Unlike their electromagnetic cousins the X rays, which are of much higher frequency and energy, microwaves can’t penetrate food more than an inch or so; their energy is completely absorbed and turned into heat within that region.
That’s one reason for the “cover and wait” injunction of recipes and “smart” ovens: It takes time for the outer heat to work its way into the food’s interior. In the absence of a bossy oven, a recipe will often tell you to stop and stir the food before continuing the heating. Same reason.
The heat distributes itself in two ways. First, the hottest molecules bounce against adjacent, less hot molecules in the food, transferring some of their motion, their heat, to them, so that the heat gradually works its way deeper into the food.
Second, much of the water has actually been turned into steam, which then diffuses through the food, giving up its heat along the way. That’s why most microwave heating is done in loosely covered containers; you want to keep that hot steam in, but you don’t want it to build up pressure and pop the lid.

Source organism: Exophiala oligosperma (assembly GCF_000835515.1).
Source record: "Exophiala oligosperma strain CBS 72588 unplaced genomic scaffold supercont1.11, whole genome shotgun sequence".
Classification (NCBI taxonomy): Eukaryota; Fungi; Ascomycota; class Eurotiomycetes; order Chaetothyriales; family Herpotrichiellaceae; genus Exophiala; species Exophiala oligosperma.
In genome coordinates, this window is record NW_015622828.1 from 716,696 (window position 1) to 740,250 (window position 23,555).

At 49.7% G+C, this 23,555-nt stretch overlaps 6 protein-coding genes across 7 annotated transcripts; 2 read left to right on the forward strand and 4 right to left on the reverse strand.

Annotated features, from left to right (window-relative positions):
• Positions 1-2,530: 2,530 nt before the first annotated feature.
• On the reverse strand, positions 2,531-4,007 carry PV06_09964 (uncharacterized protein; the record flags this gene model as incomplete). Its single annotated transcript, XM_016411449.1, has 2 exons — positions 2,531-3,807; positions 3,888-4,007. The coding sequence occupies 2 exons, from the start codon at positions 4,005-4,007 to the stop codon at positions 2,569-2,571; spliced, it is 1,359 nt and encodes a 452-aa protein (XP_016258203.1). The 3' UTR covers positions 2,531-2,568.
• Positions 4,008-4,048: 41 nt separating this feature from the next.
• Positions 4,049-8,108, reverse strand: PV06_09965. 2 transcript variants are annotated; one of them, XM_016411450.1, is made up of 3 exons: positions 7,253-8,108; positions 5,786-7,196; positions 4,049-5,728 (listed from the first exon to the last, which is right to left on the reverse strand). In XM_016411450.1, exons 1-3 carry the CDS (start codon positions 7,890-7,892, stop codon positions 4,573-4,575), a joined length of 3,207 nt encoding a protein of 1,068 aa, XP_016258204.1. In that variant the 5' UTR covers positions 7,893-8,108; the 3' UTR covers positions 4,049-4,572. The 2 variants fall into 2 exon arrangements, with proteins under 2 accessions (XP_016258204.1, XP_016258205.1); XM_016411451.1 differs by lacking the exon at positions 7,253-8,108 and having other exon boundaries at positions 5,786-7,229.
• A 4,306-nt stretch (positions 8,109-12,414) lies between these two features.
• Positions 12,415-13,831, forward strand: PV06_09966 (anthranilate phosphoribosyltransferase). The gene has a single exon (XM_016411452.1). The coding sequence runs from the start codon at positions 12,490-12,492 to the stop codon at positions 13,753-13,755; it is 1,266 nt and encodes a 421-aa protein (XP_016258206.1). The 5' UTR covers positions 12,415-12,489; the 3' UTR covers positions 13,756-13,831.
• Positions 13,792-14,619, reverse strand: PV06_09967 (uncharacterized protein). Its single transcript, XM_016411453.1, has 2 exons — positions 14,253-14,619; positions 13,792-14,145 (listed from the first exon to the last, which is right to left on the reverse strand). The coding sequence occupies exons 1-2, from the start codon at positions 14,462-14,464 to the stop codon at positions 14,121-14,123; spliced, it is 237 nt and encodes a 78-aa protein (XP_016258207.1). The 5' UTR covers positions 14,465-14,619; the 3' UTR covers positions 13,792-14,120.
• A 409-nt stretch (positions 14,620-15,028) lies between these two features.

Both of these heat-transfer processes are slow, so if the heat isn’t given enough time to distribute itself uniformly, you’ll wind up with hot and cold spots in the food.
Virtually all food contains water, so virtually all food can be heated by microwaves. (Don’t try to cook dried mushrooms, for example.) But the molecules of certain foods other than water, notably fats and sugars, are also heated by microwaves. That’s why bacon cooks so well in the microwave oven, and why the sweet raisins inside a microwave-heated raisin bran muffin can get dangerously, tongue-burning hot, even though the cake part is merely warm.
It therefore pays to be careful with fatty and sugary foods. Very hot water molecules can boil off as steam, but very hot fat and sugar molecules stay in place as unexpected hazards.
That’s another reason why it’s always wise to wait a while for the steam to calm down and the hot spots to even out before removing and eating microwaved food.